"89.2 And again I raised my eyes to heaven, and saw a high roof, with seven water channels on it, and those channels discharged much water into an enclosure. "
"89.3 And I looked again, and behold, springs opened on the floor of that large enclosure, and water began to bubble up, and to rise above the floor. And I looked at that enclosure until its whole floor was covered by water."
I have been unable to find any Royal Arch Degree rituals which incorporate the above allusions to "flood channels", but given that the legend of Enoch is very important to Freemasons, and given that Masonic ritual changes over time (as explained in my earlier article), it would not be beyond the bounds of possibility that some versions of the Holy Royal Arch Degree at certain periods have incorporated the above allusions to "flood channels". Certainly the above allusions to "water channels" correspond to the Oak Island and Jollicure Money Pit legends including the tale that they both filled with water, and in the case of the Oak Island Money Pit legend the source of the water was artificially dug flood tunnels linking the money pit to the sea.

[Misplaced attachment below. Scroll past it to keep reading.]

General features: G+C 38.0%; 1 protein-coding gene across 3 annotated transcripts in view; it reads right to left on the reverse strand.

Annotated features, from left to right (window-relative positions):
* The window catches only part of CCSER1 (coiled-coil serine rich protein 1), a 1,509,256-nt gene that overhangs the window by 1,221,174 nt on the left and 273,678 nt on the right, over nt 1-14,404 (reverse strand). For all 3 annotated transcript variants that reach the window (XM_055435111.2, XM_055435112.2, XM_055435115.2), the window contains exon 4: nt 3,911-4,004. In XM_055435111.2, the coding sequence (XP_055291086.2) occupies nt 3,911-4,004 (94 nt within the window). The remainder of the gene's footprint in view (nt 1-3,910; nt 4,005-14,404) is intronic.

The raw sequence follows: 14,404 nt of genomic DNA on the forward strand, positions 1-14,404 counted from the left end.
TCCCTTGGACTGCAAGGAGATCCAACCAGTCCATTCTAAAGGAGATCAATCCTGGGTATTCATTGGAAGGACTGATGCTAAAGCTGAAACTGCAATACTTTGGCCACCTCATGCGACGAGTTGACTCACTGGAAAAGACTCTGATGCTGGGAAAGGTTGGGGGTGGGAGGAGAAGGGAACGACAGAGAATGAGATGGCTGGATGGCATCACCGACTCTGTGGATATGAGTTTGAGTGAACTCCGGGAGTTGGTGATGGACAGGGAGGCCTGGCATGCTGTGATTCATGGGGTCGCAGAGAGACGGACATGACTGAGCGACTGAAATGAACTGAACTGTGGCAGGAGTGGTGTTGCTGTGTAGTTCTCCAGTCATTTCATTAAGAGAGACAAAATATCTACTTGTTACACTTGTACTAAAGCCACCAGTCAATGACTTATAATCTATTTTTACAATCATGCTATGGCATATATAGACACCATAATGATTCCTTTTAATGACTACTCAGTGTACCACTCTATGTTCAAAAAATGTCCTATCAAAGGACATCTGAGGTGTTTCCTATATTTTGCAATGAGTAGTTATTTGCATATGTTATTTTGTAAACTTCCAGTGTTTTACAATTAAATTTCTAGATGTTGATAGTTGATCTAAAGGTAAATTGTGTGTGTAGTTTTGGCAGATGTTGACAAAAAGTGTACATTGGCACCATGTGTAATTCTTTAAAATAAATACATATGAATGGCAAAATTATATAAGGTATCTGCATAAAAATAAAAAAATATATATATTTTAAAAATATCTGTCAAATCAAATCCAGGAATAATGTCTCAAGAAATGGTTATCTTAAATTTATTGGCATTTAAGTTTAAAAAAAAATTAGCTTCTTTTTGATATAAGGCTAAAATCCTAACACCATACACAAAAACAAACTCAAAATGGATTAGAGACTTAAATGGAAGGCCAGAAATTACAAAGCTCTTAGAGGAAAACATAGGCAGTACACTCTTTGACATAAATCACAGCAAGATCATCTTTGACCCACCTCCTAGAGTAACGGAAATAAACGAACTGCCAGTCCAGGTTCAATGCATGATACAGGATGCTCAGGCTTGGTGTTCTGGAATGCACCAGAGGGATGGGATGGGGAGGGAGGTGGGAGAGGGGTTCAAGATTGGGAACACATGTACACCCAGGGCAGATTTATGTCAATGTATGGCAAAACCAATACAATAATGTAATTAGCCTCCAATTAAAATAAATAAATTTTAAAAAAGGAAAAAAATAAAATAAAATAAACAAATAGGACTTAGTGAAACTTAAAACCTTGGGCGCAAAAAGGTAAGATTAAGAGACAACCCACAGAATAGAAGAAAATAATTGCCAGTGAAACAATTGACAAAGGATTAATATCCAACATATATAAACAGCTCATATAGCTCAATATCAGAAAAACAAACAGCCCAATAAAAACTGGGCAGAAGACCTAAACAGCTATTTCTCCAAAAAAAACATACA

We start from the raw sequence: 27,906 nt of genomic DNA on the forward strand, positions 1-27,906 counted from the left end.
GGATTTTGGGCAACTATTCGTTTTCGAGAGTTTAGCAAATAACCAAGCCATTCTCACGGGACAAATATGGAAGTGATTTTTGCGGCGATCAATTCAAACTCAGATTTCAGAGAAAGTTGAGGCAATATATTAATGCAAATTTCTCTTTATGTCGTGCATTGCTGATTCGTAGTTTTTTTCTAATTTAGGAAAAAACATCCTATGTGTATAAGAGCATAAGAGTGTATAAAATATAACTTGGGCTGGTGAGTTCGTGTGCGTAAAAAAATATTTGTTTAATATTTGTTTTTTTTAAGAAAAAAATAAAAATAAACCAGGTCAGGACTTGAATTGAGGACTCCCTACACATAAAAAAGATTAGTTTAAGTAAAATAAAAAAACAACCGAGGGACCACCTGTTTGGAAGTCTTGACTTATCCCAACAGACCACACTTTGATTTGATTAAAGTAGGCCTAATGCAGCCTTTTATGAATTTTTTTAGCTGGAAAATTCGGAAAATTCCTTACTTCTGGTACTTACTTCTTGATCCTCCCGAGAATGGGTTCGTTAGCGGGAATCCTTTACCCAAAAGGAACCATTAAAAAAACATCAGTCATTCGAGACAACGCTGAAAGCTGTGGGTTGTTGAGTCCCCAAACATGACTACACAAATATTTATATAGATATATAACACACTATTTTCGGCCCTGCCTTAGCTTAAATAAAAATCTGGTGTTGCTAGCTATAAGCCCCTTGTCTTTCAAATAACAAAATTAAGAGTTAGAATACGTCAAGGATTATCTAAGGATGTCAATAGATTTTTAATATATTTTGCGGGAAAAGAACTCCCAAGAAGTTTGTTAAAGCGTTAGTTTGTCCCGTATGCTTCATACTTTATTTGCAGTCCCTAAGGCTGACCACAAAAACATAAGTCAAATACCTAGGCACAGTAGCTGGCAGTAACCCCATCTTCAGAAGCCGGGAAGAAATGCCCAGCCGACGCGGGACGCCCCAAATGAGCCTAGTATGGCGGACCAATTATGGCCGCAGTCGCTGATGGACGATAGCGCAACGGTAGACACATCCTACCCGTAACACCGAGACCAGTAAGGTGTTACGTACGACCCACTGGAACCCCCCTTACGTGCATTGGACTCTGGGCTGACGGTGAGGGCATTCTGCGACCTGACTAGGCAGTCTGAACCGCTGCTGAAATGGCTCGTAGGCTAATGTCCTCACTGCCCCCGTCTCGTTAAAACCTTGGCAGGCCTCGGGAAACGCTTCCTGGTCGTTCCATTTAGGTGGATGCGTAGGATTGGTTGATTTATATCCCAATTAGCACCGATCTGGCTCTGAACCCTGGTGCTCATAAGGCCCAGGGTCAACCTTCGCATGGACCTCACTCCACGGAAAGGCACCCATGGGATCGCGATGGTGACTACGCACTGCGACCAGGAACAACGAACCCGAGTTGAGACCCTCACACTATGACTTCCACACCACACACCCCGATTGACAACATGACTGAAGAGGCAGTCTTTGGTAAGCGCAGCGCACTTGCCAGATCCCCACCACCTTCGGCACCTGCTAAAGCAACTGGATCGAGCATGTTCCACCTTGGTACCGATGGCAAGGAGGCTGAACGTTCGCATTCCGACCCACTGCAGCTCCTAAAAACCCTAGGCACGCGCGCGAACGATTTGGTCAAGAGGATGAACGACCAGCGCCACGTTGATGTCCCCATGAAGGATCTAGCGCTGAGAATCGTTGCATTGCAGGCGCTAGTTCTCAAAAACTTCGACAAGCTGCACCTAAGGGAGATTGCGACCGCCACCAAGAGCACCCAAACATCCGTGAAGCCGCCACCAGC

8(i) Animals Sinking
Also from the Book of Enoch:

"89.5 And all the bulls of that enclosure, were gathered together, until I saw how they sank, and were swallowed up and destroyed, in that water".

This passage corresponds to Sophia Sellar's oxen sinking into the cave-in pit and to the blacksmith's cow sinking into the Jollicure Money Pit. For a link to the relevant passages of the Book of Enoch, refer to the following: Exodus 2006 - The Book of Enoch

8(j) Equilateral Triangle